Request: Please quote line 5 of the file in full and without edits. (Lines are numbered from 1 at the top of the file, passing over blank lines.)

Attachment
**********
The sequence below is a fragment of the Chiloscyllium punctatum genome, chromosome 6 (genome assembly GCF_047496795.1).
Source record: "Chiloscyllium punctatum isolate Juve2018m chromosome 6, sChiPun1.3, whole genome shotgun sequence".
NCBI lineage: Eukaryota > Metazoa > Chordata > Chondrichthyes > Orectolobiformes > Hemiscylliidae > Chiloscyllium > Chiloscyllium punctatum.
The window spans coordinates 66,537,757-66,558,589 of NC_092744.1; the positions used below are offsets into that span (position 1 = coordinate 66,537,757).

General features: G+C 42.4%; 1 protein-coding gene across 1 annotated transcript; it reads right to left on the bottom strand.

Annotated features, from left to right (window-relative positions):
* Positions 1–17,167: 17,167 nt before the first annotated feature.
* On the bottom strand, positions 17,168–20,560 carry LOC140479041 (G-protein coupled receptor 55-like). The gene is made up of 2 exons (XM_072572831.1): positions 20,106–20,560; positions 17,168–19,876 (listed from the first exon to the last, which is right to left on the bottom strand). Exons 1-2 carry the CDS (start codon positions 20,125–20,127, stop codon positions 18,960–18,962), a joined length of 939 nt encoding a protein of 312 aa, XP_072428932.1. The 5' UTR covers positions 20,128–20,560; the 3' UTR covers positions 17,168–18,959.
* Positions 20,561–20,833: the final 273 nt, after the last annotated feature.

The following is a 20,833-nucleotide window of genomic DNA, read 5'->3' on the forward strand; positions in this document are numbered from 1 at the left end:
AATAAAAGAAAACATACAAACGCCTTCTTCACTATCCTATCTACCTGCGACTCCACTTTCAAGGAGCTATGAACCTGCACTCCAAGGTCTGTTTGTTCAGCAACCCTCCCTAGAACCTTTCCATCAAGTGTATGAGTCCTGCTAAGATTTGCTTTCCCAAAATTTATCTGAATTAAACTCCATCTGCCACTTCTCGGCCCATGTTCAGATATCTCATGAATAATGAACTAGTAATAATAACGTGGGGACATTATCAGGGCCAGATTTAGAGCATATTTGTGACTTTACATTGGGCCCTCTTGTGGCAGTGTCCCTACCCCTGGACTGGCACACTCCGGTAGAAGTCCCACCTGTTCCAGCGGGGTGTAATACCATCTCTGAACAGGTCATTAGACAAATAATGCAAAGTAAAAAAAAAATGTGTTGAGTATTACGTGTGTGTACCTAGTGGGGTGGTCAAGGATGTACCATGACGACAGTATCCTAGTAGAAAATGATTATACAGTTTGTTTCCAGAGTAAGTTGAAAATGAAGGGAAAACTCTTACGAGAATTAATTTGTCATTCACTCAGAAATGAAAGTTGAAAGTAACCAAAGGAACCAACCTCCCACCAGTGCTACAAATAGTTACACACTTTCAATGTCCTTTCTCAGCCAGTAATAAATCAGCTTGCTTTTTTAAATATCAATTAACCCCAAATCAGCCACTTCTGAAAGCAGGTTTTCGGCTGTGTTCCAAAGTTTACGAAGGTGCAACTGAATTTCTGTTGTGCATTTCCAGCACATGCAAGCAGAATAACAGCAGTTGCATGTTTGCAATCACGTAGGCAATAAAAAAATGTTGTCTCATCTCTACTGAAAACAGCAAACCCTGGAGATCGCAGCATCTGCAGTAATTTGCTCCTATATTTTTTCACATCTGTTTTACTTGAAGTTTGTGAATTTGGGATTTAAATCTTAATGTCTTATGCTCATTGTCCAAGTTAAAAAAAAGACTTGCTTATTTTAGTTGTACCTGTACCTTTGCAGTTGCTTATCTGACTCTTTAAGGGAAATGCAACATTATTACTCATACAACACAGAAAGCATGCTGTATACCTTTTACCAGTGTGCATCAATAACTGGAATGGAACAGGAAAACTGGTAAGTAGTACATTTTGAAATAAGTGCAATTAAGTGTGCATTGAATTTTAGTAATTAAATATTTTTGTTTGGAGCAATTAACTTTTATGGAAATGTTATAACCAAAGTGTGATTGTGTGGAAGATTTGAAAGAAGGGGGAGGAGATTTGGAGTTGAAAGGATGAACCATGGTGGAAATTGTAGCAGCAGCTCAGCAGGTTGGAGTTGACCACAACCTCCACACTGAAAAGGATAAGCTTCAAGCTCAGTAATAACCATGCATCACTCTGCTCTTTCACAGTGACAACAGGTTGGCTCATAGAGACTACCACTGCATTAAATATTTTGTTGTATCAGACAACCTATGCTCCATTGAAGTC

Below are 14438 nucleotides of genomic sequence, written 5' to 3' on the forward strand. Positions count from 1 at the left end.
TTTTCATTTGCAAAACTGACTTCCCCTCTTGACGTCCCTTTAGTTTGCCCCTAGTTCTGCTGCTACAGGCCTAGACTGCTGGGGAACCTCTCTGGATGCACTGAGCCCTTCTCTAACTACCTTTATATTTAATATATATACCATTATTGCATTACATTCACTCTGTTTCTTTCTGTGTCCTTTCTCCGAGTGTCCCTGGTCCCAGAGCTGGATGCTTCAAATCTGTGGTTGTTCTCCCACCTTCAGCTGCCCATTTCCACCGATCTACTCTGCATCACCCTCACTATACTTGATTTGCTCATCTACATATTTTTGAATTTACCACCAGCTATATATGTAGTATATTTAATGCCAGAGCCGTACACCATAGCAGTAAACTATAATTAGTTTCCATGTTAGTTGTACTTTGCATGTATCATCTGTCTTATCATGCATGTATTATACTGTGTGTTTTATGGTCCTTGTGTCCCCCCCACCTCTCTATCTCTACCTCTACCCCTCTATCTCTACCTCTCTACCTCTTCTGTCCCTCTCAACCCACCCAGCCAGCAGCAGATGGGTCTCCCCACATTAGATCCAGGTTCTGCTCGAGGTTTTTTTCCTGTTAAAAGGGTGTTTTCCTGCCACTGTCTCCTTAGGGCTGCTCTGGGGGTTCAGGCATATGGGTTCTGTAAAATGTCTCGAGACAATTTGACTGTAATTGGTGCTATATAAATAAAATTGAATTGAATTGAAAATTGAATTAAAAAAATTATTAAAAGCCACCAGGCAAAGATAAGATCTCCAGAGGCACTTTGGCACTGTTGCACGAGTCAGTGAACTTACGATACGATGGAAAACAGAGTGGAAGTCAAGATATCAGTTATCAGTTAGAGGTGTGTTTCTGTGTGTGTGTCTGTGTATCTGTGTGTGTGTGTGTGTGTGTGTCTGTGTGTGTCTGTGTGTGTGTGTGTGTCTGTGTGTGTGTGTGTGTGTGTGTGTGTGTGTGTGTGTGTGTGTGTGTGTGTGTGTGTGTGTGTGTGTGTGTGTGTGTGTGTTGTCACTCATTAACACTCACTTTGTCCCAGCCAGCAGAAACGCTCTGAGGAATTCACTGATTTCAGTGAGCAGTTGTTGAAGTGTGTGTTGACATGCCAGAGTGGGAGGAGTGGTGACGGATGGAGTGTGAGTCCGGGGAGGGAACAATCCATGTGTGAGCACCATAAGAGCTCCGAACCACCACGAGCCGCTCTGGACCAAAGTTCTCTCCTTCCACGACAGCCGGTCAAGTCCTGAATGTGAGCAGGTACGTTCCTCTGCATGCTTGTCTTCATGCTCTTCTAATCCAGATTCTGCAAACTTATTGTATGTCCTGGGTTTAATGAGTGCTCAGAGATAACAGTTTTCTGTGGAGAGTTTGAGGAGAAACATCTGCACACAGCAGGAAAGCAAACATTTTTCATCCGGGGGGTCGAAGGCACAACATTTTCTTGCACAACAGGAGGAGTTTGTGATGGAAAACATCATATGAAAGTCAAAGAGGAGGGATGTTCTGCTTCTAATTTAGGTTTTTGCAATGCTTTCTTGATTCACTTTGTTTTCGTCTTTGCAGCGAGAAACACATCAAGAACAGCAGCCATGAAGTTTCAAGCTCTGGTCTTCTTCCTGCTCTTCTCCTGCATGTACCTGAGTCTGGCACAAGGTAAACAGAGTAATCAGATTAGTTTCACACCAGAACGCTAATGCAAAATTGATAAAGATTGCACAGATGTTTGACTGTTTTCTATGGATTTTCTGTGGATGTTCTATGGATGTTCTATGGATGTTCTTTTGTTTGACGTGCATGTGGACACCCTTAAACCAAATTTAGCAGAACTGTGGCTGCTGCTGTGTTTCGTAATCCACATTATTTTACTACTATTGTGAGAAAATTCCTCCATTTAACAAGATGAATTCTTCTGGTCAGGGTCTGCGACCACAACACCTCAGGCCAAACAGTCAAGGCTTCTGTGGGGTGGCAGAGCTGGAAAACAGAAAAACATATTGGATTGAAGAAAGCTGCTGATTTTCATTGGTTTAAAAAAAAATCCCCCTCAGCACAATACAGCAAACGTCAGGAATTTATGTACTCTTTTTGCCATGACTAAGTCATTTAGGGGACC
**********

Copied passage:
General features: G+C 42.4%; 1 protein-coding gene across 1 annotated transcript; it reads right to left on the bottom strand.